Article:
Failing Concerns: Business Bankruptcy in Canada
AbstractBankruptcy rates have been increasing in Canada. Almost half of the firms in Canada that go bankrupt do so primarily because of their own deficiencies rather than externally generated problems. They do not develop the basic internal strengths to survive. Overall weakness in management, combined with a lack of market for their product, cause these firms to fail. This study suggests that the underlying factor contributing to financial difficulties is management failure rather than external factors associated with imperfect capital markets. Many bankrupt firms face problems in attaining financing in capital markets; but, it is the internal lack of managerial expertise in many of these firms that prevents exploration of different financing options.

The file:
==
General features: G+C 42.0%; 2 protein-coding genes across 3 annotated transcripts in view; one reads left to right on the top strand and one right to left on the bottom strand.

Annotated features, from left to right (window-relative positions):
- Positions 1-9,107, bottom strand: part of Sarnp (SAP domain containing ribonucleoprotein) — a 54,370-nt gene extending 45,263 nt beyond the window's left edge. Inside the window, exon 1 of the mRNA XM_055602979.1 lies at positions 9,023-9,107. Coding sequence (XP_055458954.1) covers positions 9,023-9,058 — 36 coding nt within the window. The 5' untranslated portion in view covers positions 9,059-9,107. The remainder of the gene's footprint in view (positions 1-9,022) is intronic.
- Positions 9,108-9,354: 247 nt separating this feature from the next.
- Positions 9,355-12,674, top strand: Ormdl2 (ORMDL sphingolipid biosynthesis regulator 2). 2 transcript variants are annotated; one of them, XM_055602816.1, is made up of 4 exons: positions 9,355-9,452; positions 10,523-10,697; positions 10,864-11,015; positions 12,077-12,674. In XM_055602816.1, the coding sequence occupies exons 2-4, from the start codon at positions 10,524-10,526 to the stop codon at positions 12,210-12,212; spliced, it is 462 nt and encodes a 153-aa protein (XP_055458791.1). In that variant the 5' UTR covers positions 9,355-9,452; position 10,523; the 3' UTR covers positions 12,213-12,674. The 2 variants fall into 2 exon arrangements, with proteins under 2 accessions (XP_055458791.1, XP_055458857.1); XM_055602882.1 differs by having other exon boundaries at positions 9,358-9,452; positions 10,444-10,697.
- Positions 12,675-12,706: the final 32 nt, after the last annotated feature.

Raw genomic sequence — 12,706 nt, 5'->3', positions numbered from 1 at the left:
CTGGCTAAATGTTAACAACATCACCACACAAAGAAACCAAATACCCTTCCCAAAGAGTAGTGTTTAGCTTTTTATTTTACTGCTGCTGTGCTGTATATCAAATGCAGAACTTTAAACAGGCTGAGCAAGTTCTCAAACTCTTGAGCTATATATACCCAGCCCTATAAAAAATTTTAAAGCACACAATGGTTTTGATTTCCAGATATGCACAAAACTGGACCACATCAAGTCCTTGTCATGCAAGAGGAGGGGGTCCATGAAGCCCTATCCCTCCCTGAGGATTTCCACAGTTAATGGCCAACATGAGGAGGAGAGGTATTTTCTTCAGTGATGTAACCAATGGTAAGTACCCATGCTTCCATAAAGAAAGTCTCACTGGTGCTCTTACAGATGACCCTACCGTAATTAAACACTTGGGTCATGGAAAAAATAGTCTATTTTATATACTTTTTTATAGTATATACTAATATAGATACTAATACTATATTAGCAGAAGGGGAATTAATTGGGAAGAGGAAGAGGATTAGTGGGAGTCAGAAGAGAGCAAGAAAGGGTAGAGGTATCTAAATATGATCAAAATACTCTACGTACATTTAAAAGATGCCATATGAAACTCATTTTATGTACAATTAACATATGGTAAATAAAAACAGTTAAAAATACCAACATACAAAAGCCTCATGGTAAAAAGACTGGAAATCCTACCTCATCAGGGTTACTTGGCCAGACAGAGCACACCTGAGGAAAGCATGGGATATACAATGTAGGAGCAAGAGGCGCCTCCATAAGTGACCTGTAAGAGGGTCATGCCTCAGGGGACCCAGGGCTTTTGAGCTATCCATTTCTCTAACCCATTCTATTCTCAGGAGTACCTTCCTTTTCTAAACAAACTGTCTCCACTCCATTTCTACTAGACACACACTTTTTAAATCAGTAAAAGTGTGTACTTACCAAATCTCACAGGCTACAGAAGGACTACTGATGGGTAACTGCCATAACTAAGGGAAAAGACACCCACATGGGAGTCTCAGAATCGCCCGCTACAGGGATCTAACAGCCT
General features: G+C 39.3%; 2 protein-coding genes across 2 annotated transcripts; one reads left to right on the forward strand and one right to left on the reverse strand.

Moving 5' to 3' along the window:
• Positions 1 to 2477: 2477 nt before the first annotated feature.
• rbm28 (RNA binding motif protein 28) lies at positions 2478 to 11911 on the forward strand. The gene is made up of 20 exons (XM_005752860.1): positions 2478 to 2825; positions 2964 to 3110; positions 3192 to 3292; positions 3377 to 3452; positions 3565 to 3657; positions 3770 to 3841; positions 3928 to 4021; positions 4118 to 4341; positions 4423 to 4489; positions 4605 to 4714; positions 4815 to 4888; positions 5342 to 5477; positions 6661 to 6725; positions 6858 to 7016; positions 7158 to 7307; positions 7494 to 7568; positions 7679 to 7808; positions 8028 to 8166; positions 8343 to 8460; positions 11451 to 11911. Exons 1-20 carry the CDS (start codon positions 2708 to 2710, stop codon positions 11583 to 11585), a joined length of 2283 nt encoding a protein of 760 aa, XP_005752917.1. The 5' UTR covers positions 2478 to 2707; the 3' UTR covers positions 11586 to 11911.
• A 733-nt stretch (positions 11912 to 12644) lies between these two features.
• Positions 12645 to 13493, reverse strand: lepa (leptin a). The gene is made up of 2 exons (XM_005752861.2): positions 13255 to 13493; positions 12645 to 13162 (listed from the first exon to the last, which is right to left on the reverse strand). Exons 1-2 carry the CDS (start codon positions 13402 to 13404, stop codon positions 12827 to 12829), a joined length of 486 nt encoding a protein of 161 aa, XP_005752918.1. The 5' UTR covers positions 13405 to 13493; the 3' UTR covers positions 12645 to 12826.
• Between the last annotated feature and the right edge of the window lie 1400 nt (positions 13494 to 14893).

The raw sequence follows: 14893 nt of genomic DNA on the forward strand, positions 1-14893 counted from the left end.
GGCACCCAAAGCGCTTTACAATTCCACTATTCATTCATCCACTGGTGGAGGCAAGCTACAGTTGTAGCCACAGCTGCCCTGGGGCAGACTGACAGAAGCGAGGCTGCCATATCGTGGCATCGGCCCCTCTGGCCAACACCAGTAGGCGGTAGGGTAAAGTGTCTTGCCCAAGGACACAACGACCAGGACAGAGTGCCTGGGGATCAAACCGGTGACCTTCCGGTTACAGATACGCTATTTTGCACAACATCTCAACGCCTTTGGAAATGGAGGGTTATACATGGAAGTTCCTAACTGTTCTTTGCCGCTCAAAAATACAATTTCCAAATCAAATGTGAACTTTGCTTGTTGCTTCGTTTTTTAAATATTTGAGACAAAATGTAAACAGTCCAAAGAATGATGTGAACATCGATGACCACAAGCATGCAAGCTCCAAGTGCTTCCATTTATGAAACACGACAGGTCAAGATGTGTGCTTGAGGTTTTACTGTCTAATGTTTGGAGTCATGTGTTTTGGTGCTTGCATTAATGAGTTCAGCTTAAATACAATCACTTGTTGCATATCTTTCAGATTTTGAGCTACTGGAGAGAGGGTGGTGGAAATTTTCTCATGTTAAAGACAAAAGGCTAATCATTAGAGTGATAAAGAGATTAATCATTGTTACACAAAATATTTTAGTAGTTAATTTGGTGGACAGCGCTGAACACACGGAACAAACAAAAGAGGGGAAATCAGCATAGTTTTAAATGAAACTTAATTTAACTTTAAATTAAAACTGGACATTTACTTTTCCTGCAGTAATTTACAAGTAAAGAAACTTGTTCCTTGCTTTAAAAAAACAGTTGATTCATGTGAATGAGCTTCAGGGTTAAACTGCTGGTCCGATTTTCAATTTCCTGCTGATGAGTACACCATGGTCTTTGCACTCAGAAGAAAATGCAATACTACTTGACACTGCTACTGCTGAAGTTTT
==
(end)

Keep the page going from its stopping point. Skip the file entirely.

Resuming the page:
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Bibliographic InfoThis book is provided by Statistics Canada, Economic Analysis Division in its series Failing Concerns: Business Bankruptcy in Canada with number stcb1e and published in 1998.
Business performance and ownership; Entry; exit; mergers and growth; Small and medium-sized businesses;
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